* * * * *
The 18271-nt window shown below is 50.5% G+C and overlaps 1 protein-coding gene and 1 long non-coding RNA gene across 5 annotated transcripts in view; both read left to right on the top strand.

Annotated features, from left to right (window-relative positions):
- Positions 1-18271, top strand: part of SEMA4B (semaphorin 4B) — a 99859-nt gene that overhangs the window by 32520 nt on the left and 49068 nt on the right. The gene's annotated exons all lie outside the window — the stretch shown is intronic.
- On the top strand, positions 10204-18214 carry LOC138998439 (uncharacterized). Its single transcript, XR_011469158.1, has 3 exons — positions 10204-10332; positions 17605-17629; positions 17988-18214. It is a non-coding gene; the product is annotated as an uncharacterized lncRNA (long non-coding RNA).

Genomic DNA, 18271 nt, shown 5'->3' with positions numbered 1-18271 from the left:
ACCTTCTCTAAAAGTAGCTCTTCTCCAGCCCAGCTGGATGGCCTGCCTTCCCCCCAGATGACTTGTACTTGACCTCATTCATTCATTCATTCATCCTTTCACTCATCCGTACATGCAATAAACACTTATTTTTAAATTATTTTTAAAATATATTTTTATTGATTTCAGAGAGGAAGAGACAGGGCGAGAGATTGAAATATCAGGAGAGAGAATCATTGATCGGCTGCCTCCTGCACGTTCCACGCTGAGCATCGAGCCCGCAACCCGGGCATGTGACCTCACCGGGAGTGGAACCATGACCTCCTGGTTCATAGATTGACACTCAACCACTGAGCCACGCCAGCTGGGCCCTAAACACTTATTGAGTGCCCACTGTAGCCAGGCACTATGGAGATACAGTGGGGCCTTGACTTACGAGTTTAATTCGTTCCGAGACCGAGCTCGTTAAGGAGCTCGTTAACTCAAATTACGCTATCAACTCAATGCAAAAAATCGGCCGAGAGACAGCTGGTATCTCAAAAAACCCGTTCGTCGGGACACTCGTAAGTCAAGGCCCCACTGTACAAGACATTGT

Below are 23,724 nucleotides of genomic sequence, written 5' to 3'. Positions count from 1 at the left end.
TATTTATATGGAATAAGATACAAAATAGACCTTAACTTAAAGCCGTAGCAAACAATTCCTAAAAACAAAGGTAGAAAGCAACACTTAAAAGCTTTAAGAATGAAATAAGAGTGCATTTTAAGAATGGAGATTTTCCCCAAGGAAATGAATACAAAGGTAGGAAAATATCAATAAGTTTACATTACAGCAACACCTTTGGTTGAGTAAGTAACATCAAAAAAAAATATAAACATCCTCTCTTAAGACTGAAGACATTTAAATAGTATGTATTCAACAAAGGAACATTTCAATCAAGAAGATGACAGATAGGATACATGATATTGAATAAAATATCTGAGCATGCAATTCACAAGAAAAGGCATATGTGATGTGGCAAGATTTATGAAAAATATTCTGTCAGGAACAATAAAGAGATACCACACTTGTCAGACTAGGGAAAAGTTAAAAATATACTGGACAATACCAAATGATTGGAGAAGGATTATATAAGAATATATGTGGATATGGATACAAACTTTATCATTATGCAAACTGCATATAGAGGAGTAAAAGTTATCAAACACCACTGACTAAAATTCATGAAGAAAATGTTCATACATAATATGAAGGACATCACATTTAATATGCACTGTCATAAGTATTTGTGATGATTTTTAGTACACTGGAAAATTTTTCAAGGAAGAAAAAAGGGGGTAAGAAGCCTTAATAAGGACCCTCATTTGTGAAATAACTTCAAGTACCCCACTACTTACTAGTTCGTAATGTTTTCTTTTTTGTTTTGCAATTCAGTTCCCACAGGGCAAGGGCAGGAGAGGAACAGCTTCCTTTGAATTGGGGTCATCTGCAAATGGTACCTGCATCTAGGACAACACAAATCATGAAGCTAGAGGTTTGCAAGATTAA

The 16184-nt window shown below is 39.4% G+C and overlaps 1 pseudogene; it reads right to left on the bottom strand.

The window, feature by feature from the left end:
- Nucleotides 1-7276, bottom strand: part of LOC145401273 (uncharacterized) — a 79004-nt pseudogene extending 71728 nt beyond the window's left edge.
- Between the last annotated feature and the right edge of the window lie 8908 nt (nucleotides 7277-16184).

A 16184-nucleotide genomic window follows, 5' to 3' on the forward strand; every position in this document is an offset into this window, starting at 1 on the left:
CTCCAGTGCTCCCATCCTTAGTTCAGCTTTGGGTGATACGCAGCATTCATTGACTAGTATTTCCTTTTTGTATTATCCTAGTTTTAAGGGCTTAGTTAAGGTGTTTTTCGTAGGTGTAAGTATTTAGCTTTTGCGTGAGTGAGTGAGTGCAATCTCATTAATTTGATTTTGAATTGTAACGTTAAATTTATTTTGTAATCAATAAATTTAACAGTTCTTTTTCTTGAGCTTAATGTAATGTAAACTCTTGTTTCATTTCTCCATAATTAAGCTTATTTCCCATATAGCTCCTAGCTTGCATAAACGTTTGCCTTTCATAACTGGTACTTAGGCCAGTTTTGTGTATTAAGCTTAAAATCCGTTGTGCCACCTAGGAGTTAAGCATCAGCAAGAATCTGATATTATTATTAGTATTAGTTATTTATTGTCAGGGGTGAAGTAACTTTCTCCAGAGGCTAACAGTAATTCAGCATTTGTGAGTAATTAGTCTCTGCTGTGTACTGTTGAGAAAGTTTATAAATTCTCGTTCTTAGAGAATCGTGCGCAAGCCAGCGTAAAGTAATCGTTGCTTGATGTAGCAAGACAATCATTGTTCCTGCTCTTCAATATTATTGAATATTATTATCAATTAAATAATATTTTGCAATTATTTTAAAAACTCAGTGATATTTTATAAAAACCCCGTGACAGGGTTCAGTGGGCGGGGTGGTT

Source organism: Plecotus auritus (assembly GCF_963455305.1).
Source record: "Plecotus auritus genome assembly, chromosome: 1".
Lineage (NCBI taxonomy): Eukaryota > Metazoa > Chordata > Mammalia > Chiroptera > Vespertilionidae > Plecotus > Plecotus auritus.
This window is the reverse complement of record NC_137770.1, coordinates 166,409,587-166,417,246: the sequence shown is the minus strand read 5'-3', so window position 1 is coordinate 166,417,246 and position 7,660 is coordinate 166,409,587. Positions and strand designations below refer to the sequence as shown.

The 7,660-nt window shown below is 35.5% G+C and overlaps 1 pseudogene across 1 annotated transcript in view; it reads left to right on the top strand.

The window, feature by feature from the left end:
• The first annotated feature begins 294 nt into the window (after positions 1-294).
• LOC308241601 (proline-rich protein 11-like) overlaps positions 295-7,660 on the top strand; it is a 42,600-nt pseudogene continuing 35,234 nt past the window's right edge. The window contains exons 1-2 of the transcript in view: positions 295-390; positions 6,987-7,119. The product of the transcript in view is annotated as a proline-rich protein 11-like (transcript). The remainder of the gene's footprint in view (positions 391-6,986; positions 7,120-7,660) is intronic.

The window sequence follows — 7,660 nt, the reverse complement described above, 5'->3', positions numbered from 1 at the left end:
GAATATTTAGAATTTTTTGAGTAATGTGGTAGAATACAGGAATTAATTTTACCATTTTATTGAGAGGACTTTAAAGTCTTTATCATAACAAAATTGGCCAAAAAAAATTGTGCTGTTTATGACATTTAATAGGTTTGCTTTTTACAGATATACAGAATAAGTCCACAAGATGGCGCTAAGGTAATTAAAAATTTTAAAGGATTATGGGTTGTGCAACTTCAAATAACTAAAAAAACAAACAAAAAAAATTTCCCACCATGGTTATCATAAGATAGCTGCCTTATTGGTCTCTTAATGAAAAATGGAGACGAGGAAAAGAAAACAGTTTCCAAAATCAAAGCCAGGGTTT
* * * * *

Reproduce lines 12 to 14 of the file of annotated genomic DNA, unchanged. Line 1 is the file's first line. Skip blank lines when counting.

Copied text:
- Between the last annotated feature and the right edge of the window lie 8908 nt (nucleotides 7277-16184).

A 16184-nucleotide genomic window follows, 5' to 3' on the forward strand; every position in this document is an offset into this window, starting at 1 on the left:
CTCCAGTGCTCCCATCCTTAGTTCAGCTTTGGGTGATACGCAGCATTCATTGACTAGTATTTCCTTTTTGTATTATCCTAGTTTTAAGGGCTTAGTTAAGGTGTTTTTCGTAGGTGTAAGTATTTAGCTTTTGCGTGAGTGAGTGAGTGCAATCTCATTAATTTGATTTTGAATTGTAACGTTAAATTTATTTTGTAATCAATAAATTTAACAGTTCTTTTTCTTGAGCTTAATGTAATGTAAACTCTTGTTTCATTTCTCCATAATTAAGCTTATTTCCCATATAGCTCCTAGCTTGCATAAACGTTTGCCTTTCATAACTGGTACTTAGGCCAGTTTTGTGTATTAAGCTTAAAATCCGTTGTGCCACCTAGGAGTTAAGCATCAGCAAGAATCTGATATTATTATTAGTATTAGTTATTTATTGTCAGGGGTGAAGTAACTTTCTCCAGAGGCTAACAGTAATTCAGCATTTGTGAGTAATTAGTCTCTGCTGTGTACTGTTGAGAAAGTTTATAAATTCTCGTTCTTAGAGAATCGTGCGCAAGCCAGCGTAAAGTAATCGTTGCTTGATGTAGCAAGACAATCATTGTTCCTGCTCTTCAATATTATTGAATATTATTATCAATTAAATAATATTTTGCAATTATTTTAAAAACTCAGTGATATTTTATAAAAACCCCGTGACAGGGTTCAGTGGGCGGGGTGGTT